Before 9:00 Walking in!
The Shard is one of London’s most famous landmarks and I use it to direct me to Uni. I’m lucky that I can use the cold morning air as a wake-me-up.
9 o’clock, My Desk: I clearly control NASA from my dual monitors! My research is split between the lab and my computer. In the lab, I ‘hack’ DNA in order to generate engineered proteins of interest for experiments which are complemented by computer-based molecular dynamic simulations. I produce a lot of large data that needs to be processed, especially the X-ray crystallography files which are GBs in size – this is where two monitors and a lot of CPUs come in handy…
After 9:00 Checking my cells. I take them out of the warmth of the incubator to have a look at them under the microscope. I’m checking for foci of cells to signify that my transfection has worked – this means the cells are producing antibiotic resistance and can survive while the other cells die. Once they have divided I hope that they will glow green since the transfected protein is GFP tagged. In a 24-well there are about 0.2 x 106 cells in one well of about 3 ml. Occasionally I will use the cells for an experiment but mostly I think of them as my protein-production factories, I ultimately want to obtain the greatest yield of my protein of interest. In order to this, I’ll eventually have to scale them from this small well into the large 1L vessel shown below. The fun starts once I have purified the protein but until then I’ll have to tend to my cells for about a month.
My other cells still requiring ‘splitting’ as part of their regular maintenance. I give them a morning wash with PBS and then split them up form their friends (dividing them into new flasks) so they still have food and space to grow.
10:00 I have a meeting with the other PhD representatives; Justin and Federico at the AMT café on the 16th floor of Guy’s Tower. We’re launching a Mentoring scheme for the PhD students in the department. It has this lovely distracting view on nice days:
11:00 FACS. An occasion when I do use the cells for an experiment, I’m measuring binding of one of my proteins to the IgE molecule expressed on the cell surface. This is a multi-layered experiment; first I add a blocker – this shields sticky proteins on the cell surface to reduce non-specific binding. Then, I add my protein and give it some time to stick, I then wash the cells to remove the excess. Currently I have no way of detecting if my protein has bound so I add a labelled antibody specific for my protein. This antibody is chemically labelled with a flourophore so I detect the coloured light emitted by it using a FACS machine.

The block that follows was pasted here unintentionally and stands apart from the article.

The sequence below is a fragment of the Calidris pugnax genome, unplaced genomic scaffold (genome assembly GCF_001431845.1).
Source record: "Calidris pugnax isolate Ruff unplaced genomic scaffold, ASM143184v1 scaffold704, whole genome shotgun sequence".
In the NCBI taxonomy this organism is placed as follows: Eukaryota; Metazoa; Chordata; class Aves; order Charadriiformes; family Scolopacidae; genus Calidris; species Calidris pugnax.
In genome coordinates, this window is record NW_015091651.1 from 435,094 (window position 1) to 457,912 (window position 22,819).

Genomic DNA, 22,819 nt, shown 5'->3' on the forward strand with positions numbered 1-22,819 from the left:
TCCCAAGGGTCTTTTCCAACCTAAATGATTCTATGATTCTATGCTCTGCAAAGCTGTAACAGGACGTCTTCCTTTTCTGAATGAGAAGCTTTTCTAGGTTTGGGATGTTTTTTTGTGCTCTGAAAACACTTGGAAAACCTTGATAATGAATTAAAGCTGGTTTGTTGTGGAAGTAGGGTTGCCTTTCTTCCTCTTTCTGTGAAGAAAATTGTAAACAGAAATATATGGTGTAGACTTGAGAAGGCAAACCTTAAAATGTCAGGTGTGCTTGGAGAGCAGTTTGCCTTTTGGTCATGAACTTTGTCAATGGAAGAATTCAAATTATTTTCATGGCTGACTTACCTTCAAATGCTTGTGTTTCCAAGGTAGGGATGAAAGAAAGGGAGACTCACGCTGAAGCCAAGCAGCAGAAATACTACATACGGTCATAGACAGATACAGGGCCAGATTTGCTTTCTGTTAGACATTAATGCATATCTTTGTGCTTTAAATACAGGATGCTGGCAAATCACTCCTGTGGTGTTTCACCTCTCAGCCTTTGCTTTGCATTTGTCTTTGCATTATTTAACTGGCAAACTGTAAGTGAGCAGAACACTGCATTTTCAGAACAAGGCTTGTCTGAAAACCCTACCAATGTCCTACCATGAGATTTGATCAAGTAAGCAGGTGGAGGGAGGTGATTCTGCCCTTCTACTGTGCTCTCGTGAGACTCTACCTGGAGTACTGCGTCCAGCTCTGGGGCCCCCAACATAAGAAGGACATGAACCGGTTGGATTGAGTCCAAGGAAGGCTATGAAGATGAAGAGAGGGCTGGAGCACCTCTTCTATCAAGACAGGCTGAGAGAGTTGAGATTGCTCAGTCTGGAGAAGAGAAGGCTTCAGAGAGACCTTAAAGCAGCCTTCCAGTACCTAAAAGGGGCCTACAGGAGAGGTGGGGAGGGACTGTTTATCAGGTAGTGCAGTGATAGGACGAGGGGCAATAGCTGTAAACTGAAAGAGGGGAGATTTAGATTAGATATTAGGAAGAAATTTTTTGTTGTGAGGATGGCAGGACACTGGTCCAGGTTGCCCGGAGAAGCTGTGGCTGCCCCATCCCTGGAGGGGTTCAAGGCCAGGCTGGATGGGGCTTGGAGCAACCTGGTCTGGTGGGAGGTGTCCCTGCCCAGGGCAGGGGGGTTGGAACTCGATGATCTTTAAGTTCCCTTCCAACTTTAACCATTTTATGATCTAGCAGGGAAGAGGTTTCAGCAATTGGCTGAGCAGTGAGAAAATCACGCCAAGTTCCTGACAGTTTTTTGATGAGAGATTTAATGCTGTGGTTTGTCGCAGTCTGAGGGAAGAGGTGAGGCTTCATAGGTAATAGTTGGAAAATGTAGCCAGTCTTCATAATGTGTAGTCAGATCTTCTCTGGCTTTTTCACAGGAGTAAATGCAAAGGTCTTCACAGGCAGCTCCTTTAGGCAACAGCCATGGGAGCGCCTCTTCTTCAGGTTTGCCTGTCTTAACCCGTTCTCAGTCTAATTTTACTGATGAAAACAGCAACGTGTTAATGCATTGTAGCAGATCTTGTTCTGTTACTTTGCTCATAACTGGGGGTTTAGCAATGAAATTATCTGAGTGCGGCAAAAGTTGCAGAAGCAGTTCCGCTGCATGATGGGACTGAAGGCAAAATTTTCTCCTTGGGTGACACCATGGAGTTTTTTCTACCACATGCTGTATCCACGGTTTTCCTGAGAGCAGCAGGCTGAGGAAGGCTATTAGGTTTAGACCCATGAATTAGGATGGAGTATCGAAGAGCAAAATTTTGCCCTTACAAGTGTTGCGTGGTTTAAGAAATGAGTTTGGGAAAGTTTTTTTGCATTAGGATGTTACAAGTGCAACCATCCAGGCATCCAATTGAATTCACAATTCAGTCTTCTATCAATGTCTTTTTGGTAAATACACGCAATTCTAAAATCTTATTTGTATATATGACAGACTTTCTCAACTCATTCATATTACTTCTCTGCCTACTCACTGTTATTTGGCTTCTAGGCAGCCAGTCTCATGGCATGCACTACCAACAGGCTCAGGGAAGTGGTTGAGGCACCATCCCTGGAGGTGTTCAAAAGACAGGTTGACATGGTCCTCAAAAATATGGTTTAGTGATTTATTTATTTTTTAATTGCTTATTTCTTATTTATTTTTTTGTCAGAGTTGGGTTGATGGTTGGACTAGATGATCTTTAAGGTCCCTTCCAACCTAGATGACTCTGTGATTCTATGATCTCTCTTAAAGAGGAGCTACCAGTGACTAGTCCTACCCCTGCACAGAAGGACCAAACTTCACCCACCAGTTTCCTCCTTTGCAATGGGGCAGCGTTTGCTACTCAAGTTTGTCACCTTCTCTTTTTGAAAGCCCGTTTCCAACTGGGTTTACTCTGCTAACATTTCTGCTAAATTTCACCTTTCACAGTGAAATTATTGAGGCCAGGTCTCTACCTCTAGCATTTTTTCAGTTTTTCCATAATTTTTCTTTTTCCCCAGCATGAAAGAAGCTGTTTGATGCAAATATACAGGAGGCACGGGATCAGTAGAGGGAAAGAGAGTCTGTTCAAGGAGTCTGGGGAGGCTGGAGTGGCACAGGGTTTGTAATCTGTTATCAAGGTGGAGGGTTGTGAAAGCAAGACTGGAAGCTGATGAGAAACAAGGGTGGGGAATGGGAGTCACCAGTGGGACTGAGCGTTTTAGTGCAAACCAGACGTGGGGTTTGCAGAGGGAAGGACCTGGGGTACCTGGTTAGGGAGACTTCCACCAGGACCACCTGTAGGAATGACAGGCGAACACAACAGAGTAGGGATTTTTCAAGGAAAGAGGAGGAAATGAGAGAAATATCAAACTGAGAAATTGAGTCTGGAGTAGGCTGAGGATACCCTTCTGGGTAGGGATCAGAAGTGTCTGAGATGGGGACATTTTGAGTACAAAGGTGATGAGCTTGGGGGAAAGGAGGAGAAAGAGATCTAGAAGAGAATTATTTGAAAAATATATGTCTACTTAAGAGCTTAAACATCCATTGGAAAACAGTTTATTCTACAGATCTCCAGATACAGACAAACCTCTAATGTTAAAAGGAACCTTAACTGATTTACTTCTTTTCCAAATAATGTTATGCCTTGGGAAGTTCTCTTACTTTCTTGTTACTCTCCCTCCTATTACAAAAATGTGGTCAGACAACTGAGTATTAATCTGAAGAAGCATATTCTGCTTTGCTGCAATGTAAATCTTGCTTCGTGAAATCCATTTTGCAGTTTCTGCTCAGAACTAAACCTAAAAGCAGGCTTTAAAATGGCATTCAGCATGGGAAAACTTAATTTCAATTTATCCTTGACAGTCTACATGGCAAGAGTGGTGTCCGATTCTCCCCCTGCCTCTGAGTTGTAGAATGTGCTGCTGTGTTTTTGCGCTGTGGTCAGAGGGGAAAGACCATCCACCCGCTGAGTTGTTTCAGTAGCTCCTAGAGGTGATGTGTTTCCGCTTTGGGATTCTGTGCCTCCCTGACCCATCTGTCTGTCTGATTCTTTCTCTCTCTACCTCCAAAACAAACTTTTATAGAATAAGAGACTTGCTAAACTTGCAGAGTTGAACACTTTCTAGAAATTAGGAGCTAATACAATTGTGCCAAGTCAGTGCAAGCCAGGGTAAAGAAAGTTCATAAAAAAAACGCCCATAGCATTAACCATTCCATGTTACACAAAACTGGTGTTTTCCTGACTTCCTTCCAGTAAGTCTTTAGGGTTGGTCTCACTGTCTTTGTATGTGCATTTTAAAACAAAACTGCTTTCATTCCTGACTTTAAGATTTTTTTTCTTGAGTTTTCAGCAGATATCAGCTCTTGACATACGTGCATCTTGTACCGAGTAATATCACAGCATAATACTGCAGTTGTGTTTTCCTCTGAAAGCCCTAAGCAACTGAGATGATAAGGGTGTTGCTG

12:30 Lunch! The experiment has incubation periods of 30 mins, during one of these breaks I think it’s a good time to take lunch with the other PhD students in the lunch room. I’ve got a packed-lunch and cup of tea.
13:30 During another incubation period I answer my student’s questions, I’m currently supervising an undergraduate and a MRes student who are making recombinant mouse protein (We’ve told E.coli to manufacture large quantities of mouse protein for us).
15:00 As I complete and clean-up after the previous experiment, I analyze the data on my computer and then take a walk down to the X-ray crystallography lab. Here I check to see if my protein has crystallised – each plate has 96 different conditions, here’s what one condition has yielded:
Crystallising proteins can be a long process, its still considered ‘black magic’, I’ve set up a number of conditions to increase chances of success – and check regularly to see if any new crystals have grown. Here is one example of a successful condition – regular crystals that posses bifringent properties – this means they are most likely to be protein crystals! This image was taken with 10x magnification so they are tiny – perhaps 0.3mm in size. I will eventually take them to the particle accelerator in Oxford to generate one of those large gigabyte sized files that may reveal the atomic structure of the protein.
X-ray crystallography – turning dots into 3D-atomic structures with a bit of help from maths.
16:30 Another cup of tea, I update my lab-book and plan the experiments for the rest of the week, however, I’m easily distracted and in my chatty-office we break out into a group chat.
18:00 I would be walking home along the southbank but today I’m heading off for fencing training.
Written by Veronica Ilkow